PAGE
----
February 04, 2010

Hotels, Cocktails and Letter Writing

I've had writer's block for a few days, but now that I have four (4!) followers I feel some pressure to keep the posts coming.  Thanks so much CP Vintage, Mick, storybook ranch, and Jill for letting me know that I am not alone in blogland and writing in vain! I would write anyway, however, since having this blog has been very therapeutic, even though I write of trivial things.

Tonight, I am away from home for work purposes and staying in a hotel.  The Hotel restaurant was featuring 'French' cuisine and my colleague and I had smoked salmon on potato pancakes with sour cream and quail eggs for an appetizer and for the entre we had lobster ravioli in a cream sauce topped with a scallop and sun-dried tomato pesto.  Now that I write this, I'm not really sure that these dishes are really all that French, but they had  French titles!  

Anyway, for an aperitif I had Dubonnet on the rocks with lemon, which I haven't had for years.  I'm reading on the internet that it dates to the mid-1800s and was concocted to hide the taste of quinine, an anti-malarial treatment.  It was given to French Foreign Legionnaires in North Africa.  Then, it was re-popularized as a drink among the jet-set crowd in the 1970s and 1980s with the help of an advertising campaign featuring Pia Zadora.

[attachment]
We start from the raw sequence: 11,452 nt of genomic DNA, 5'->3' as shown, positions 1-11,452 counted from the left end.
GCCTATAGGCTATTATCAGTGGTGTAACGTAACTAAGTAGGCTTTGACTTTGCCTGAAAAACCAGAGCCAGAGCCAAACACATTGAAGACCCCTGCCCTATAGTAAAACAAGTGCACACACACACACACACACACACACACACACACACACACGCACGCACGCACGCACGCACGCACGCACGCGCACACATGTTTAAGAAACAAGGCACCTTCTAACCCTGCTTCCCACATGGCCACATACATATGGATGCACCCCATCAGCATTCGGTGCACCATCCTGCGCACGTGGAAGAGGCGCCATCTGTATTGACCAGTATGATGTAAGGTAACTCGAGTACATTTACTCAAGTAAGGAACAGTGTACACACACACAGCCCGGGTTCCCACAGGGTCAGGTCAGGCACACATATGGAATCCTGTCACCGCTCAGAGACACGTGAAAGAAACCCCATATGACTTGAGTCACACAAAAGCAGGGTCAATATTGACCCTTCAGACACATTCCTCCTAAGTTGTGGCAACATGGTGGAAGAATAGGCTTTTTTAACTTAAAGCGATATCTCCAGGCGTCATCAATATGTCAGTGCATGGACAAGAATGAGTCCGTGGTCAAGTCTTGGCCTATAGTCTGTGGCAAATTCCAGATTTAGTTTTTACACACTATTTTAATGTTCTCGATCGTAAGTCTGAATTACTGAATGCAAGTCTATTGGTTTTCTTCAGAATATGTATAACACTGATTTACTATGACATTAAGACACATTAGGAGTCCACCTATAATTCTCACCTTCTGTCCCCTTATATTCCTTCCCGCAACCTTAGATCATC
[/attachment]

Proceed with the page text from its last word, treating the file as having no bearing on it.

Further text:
There is something quaint and nostalgic about things like Dubonnet cocktails (and cocktails in general), airline travel and staying in hotels. Airline travel is definitely not the ultra-glamorous escape it once was, and frankly, neither is overnighting in hotels.  Particularly in Vancouver, where one must do regular bed-bug checks (beware Olympic visitors!) 

But, I have to admit that I always have a little thrill when I open my hotel room for the first time.  I always have a look at the guest directory, room service menu, and I must check to see if there is hotel stationary with envelopes.  I always wonder if anyone uses it anymore, and how many years that stationary was in that drawer.  When I was doing my graduate research in the archives, because of my topic, I often found letters written in the 1950s, 1960s and 1970s on hotel stationary embossed with mid-century font and graphics from exotic locales like Australia and Florida.  The letter-writers were staying there for extended periods of time and wrote lengthy letters of 3-5 pages.  I wonder if their paper was regularly replaced.  Anyway, in honour of times gone by, I often use the hotel stationary for writing notes.  I wish I stayed long enough to justify writing a letter on it.

Does anything thrill you about overnighting in hotels?

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